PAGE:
- Associated Press - Sunday, October 27, 2013

ST. LOUIS (AP) - The Boston Red Sox keep stumbling. Forget about getting in the path of opponents, they can’t even stay out of their own way.

Another bad throw to third.

Another painful loss.

And now, for the first time in 27 years, the Red Sox find themselves in a World Series deficit.


Usually you see tripping penalties on hockey ice, not baseball infields.

The crazy 5-4 loss to the St. Louis Cardinals on Saturday night, which ended with third baseman Will Middlebrooks, flat on his stomach, raising both legs and obstructing Allen Craig, joins the bizarre Boston lore that include Johnny Pesky holding the ball on Harry Walker’s hit in 1946 and Bill Buckner allowing Mookie Wilson’s grounder to through his legs in 1986.

“It’s a crying shame to lose a game like this. I’m absolutely shocked a game of his magnitude ends on a play like that. It just doesn’t seem right,” said Jake Peavy, whose four gritty innings were pretty much forgotten. “We’ve been able to come back all year. I don’t think this is something we can’t come back from. You just don’t expect to lose a game that way. It’s shocking.”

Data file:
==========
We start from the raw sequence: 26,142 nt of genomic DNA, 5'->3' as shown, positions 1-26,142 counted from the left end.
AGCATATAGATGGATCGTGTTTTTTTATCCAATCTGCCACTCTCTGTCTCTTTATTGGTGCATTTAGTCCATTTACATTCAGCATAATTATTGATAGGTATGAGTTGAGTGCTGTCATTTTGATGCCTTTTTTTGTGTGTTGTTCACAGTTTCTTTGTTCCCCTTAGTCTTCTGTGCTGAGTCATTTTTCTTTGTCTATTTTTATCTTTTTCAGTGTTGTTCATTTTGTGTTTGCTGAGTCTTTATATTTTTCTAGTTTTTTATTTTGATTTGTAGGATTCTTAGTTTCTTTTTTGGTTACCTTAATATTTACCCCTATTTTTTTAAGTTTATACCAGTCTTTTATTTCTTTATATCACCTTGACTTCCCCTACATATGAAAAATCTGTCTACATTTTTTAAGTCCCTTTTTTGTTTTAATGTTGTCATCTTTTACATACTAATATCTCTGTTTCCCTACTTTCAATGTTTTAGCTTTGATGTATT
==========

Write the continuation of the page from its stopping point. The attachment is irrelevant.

Thirty-eight years after an interference non-call did in the Red Sox in World Series Game 3, an obstruction ruling finished them off.

And now, things get really dicey.

With Boston trailing 2-1 in the Series, the Red Sox start Craig Buchholz in Game 4, a pitcher unsure how far he can go with a barking shoulder.

Felix Doubront, the most likely emergency starter, threw two innings and 25 pitches on Saturday night after Jake Peavy lasted just four innings.

“This game is not going to define our team,” Dustin Pedroia said. “We lost tough game. We’ll come out and play tomorrow. This won’t stop us.”

Hope for a third Series sweep in a decade disappeared when Craig Breslow threw wildly over third base in Game 2 and into the Fenway Park stands, turning Matt Carpenter’s tying sacrifice fly into two runs.

When this one ended, Middlebrooks approached the umpires and raising his arms wide, as if to say “What could I do?”

“He was on top of me. There was nowhere for me to go there,” Middlebrooks said. “If I dive and then Army-crawl to second as soon as I hit the ground, that’s the only way I get out of the way there.”

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